More phrases to avoid: 'I genuinely believe I’m a highly motivated person' or 'my achievements are vast'. Instead give specific examples that provide concrete evidence. Show, don’t tell!

Emphasise the 'personal' in their personal statement and that examples like these are for inspiration and guidance, not copying and pasting.

How to use it: Share the personal statement examples in the link below with your students. In a class discussion, ask: which one do they like best? Why? What is strong about each one? What inspiration might they take away to use in their own personal statement?

Alternatively, show them some bad examples (or even ask them to write their own and explain why they’re not quite right).

Apply the 'so what?' rule

To help with: Cutting out unnecessary information (to meet the word limit in Ucas Apply) and talking about their skills, experiences and interests in the right way.

This is one that students will surely love. As Alan Bullock suggests in our personal statement guide for finance applicants:
Apply the 'so what?' test: if you play flute or basketball, can you make that relevant to your future success at university or should other factors take priority in your 47 lines?

This isn’t just about Year 9 school trips or spending a term playing badminton every Monday. It applies to work experience too. Students should explain how this makes them a great candidate for the course. Otherwise, so what?

How to use it: Get students to write down personal experiences that they think would support their university application. Then, in pairs, one student can go through their list of experiences, while the other says ‘so what?’ until the first student can explain why its a useful contribution.

Alternatively, encourage students to read out one of their items on the list, and as a class, decide, ‘so what?’. How can this be made into a crucial ingredient for their statement?

The waffle detector

To help with: Cutting out unnecessary information (to meet the word limit).

For the purposes of a university application, waffle includes, but is not limited to, stilted vocabulary, overuse of the word ‘passion’ and, the big one: rhetorical questions.

Alan Bullock explains in our guide to things not to bother with in a personal statement:
'So why should I be considered for a place on your course?' 'Why astrophysics?' To put it bluntly, rhetorical questions like these just sound patronising: they serve no purpose and waste space. The same applies to waffle of any kind. As a senior admissions tutor once put it: 'We have a waffle detector gland.'

How to use it: Create some waffley personal statements (or find them on the web). Get students to draw a waffle on a piece of paper. Read out the statement, and get students to raise their paper waffle in the air when their ‘waffle detector gland’ is set off. Then discuss the waffle, and how it could be improved.

Also, put a waffley statement on the board and challenge them to cut things down to be more precise (especially if they’re using 10 words to say something when they only need five).

Talking about hobbies and writing the conclusion are prime breeding grounds for waffle  check out our respective guides for more advice.
 

Subject-specific personal statement advice

To help with: Tailoring statements to a subject.

Ticking off the essentials is key, but so is tailoring statements to the subject that your students are applying for.

We’ve got specific statement advice for 40+ subjects, including the competitive subjects such as medicine (plus some additional medicine statement dos and don’ts), dentistry and veterinary medicine. Remember, that these subjects have an earlier deadline (mid-October).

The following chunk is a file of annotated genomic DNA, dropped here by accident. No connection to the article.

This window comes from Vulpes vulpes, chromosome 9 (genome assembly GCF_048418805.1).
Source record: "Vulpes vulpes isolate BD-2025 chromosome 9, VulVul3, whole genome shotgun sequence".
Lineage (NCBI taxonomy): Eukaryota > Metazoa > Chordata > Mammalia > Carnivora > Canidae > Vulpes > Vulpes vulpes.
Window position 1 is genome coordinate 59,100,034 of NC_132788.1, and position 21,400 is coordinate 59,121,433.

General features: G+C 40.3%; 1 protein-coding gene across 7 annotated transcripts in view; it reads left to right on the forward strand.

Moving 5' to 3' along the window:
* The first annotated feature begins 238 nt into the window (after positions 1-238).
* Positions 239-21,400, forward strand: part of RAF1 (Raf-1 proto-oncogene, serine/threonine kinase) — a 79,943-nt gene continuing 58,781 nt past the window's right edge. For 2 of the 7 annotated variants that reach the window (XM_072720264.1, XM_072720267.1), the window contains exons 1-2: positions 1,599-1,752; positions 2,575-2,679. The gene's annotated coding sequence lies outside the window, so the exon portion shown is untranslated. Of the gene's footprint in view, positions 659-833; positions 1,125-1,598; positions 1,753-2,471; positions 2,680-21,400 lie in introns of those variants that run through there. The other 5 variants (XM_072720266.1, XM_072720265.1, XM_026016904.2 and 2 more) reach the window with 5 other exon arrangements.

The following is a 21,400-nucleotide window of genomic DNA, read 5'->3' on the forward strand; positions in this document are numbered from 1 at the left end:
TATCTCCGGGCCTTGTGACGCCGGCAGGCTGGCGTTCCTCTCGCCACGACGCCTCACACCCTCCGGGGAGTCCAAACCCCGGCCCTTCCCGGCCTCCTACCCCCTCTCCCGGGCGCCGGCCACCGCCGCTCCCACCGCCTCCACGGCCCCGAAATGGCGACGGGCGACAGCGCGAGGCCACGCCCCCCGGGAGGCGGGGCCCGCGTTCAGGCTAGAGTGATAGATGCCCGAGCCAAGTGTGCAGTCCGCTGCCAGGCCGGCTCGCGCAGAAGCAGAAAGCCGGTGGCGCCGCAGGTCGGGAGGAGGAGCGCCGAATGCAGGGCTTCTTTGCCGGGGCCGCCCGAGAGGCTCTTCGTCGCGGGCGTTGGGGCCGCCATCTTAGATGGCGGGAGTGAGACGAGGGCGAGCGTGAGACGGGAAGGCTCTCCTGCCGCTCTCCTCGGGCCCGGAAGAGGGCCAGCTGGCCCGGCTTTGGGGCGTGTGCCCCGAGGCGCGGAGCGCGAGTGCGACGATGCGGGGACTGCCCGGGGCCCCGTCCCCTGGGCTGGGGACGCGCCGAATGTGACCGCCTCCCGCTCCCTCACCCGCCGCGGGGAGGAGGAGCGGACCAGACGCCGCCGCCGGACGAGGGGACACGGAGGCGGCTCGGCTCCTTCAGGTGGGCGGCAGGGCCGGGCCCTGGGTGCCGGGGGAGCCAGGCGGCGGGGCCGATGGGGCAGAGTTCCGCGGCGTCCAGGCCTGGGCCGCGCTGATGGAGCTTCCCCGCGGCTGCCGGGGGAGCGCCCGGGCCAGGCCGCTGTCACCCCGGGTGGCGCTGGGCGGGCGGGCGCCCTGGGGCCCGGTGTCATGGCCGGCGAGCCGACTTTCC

It might also be a good way for students to share with each other the different ways they’ve engaged further with their subject, such as events or exhibitions they’ve been to, documentaries they’ve watched, work experience they’ve done. 

This can make them feel a little less alone when writing their statement, but remind them that their statement does need to be unique to them, so no copying.

How to use it: If lots of students are applying for the same subject, it could be worth delving into this in class. It could also be a useful homework exercise to complement the broader principles of personal statement writing that you cover together in lessons.  

Watch: graduates read their personal statements

To help with: Getting a graduate perspective and introducing some light relief to the statement process.

Want more examples of personal statements? We asked our colleagues to dust off their own Ucas personal statements that they tried to woo universities with (back in the day) and read them aloud for the internet to enjoy.



This is a great learning opportunity for prospective students to learn from our colleagues' embarrassments. What would they have done differently now they have the knowledge of what their degree involved? What tips do they have at the end? Watch the video to find out.

This activity may appeal to students who prefer engaging with auditory and visual props over reading (and quite like a laugh, too). 

How to use it: Show the video to your students as an introduction or a break. In pairs, ask them to discuss whether it makes them think about their own personal statement any differently? Do they have similar experiences they can talk about in theirs? What advice would they offer those in the video?

And if you still have it, can you dig out your personal statement perhaps?

Once your students have finished their personal statements, it may be over to you to write their Ucas reference  one that supports what they’ve said in their statement. Here’s how to write a positive and tailored reference, courtesy of our expert careers adviser.

Explore our full personal statement advice, including our free personal statement builder.